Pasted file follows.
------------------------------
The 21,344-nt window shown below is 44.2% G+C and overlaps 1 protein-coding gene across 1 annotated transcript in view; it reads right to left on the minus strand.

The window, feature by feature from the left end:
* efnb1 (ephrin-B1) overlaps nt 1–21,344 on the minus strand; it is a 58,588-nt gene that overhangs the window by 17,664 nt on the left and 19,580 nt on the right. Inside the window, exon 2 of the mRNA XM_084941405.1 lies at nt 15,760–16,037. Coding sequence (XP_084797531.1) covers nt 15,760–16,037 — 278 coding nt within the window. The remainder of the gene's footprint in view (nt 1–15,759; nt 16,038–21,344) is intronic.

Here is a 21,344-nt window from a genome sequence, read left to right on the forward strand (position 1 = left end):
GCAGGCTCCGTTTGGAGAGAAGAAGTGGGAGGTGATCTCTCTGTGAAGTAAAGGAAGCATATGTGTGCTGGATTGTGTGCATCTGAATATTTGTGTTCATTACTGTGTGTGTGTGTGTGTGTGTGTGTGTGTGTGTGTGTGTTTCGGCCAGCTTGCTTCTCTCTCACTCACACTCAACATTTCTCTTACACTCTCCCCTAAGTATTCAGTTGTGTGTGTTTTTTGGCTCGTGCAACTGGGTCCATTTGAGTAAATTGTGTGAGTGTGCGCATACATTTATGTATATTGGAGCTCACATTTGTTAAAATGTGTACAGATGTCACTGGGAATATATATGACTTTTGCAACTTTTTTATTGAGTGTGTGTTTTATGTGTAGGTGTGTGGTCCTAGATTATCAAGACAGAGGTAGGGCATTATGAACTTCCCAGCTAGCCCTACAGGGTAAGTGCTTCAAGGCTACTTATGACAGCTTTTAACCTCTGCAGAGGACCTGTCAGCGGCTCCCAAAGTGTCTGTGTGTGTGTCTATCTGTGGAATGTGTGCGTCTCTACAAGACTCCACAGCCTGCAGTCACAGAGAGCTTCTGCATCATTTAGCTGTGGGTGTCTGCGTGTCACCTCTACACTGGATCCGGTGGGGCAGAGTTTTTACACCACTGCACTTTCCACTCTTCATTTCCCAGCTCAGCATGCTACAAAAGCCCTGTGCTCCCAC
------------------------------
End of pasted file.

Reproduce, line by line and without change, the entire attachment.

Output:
The 21,344-nt window shown below is 44.2% G+C and overlaps 1 protein-coding gene across 1 annotated transcript in view; it reads right to left on the minus strand.

The window, feature by feature from the left end:
* efnb1 (ephrin-B1) overlaps nt 1–21,344 on the minus strand; it is a 58,588-nt gene that overhangs the window by 17,664 nt on the left and 19,580 nt on the right. Inside the window, exon 2 of the mRNA XM_084941405.1 lies at nt 15,760–16,037. Coding sequence (XP_084797531.1) covers nt 15,760–16,037 — 278 coding nt within the window. The remainder of the gene's footprint in view (nt 1–15,759; nt 16,038–21,344) is intronic.

Here is a 21,344-nt window from a genome sequence, read left to right on the forward strand (position 1 = left end):
GCAGGCTCCGTTTGGAGAGAAGAAGTGGGAGGTGATCTCTCTGTGAAGTAAAGGAAGCATATGTGTGCTGGATTGTGTGCATCTGAATATTTGTGTTCATTACTGTGTGTGTGTGTGTGTGTGTGTGTGTGTGTGTGTGTGTTTCGGCCAGCTTGCTTCTCTCTCACTCACACTCAACATTTCTCTTACACTCTCCCCTAAGTATTCAGTTGTGTGTGTTTTTTGGCTCGTGCAACTGGGTCCATTTGAGTAAATTGTGTGAGTGTGCGCATACATTTATGTATATTGGAGCTCACATTTGTTAAAATGTGTACAGATGTCACTGGGAATATATATGACTTTTGCAACTTTTTTATTGAGTGTGTGTTTTATGTGTAGGTGTGTGGTCCTAGATTATCAAGACAGAGGTAGGGCATTATGAACTTCCCAGCTAGCCCTACAGGGTAAGTGCTTCAAGGCTACTTATGACAGCTTTTAACCTCTGCAGAGGACCTGTCAGCGGCTCCCAAAGTGTCTGTGTGTGTGTCTATCTGTGGAATGTGTGCGTCTCTACAAGACTCCACAGCCTGCAGTCACAGAGAGCTTCTGCATCATTTAGCTGTGGGTGTCTGCGTGTCACCTCTACACTGGATCCGGTGGGGCAGAGTTTTTACACCACTGCACTTTCCACTCTTCATTTCCCAGCTCAGCATGCTACAAAAGCCCTGTGCTCCCAC